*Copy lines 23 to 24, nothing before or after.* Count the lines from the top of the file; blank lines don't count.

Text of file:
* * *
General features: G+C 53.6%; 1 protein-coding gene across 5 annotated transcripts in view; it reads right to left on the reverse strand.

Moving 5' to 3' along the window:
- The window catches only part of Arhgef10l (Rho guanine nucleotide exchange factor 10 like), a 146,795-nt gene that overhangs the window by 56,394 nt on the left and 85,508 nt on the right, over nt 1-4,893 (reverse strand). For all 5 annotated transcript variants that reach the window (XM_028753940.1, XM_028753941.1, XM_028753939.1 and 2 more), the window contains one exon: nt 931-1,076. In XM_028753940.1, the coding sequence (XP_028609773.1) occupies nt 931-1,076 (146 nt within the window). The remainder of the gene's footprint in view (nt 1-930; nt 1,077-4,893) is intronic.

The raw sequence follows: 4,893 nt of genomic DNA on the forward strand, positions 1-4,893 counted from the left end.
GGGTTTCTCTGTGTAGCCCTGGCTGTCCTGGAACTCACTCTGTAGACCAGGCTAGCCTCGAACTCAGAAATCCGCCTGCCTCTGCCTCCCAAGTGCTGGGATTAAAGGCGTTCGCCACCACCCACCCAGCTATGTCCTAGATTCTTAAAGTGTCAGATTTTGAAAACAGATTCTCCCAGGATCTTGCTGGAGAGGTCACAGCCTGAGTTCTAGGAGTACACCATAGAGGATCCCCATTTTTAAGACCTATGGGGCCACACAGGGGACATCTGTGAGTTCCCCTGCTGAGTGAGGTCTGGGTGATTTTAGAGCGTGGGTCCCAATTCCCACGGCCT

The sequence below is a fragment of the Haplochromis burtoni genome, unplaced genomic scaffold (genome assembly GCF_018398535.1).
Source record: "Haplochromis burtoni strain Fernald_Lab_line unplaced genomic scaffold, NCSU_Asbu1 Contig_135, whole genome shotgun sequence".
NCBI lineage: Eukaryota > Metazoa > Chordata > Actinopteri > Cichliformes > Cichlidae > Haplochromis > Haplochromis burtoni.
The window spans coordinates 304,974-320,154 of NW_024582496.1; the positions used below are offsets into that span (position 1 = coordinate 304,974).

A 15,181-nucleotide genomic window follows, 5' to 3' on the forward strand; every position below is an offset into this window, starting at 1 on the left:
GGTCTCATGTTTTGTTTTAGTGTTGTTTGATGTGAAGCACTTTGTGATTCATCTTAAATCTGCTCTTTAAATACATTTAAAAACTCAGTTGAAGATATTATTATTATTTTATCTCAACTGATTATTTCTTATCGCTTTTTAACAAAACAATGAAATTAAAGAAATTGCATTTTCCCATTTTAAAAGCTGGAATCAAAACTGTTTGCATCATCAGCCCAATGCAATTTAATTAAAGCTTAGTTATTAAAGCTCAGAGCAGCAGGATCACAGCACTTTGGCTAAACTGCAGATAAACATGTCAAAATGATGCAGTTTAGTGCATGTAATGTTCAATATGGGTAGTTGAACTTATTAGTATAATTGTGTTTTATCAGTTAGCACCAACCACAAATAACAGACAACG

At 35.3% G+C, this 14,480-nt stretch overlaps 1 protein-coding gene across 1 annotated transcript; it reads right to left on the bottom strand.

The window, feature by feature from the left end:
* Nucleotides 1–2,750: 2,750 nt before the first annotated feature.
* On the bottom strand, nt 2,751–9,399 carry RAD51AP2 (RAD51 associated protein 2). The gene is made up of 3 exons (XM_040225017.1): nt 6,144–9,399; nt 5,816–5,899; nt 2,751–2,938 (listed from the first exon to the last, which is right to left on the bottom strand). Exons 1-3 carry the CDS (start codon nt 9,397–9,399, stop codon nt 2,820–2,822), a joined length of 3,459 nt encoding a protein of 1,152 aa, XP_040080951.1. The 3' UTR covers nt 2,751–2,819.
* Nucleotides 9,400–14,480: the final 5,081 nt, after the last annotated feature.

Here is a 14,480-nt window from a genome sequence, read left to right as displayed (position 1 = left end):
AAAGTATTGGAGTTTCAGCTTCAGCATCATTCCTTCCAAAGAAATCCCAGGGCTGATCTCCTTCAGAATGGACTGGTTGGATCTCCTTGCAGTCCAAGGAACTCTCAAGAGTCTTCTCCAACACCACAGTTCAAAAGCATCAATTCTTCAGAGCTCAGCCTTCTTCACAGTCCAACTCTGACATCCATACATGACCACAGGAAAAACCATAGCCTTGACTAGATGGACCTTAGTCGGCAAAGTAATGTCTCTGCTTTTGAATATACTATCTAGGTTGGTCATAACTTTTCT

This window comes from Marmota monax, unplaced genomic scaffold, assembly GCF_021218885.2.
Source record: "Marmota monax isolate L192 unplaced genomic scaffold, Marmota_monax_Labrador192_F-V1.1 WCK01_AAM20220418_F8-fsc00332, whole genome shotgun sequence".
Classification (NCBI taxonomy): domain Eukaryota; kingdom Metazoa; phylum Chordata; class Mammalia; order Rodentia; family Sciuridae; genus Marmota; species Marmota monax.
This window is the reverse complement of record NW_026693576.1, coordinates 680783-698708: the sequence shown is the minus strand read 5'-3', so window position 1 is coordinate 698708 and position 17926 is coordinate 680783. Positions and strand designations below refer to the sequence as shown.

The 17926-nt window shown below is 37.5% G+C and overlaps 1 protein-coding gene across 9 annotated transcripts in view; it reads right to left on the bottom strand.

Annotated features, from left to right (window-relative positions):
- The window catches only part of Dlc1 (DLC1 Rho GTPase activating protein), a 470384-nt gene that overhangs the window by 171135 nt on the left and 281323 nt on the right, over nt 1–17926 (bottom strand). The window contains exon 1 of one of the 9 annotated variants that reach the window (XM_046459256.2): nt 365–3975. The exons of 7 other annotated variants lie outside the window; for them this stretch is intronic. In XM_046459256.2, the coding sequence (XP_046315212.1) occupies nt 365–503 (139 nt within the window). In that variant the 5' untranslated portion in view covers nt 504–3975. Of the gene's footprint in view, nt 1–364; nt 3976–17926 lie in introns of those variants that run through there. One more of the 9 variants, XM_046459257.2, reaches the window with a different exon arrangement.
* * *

The 17926-nt window shown below is 37.5% G+C and overlaps 1 protein-coding gene across 9 annotated transcripts in view; it reads right to left on the bottom strand.

Annotated features, from left to right (window-relative positions):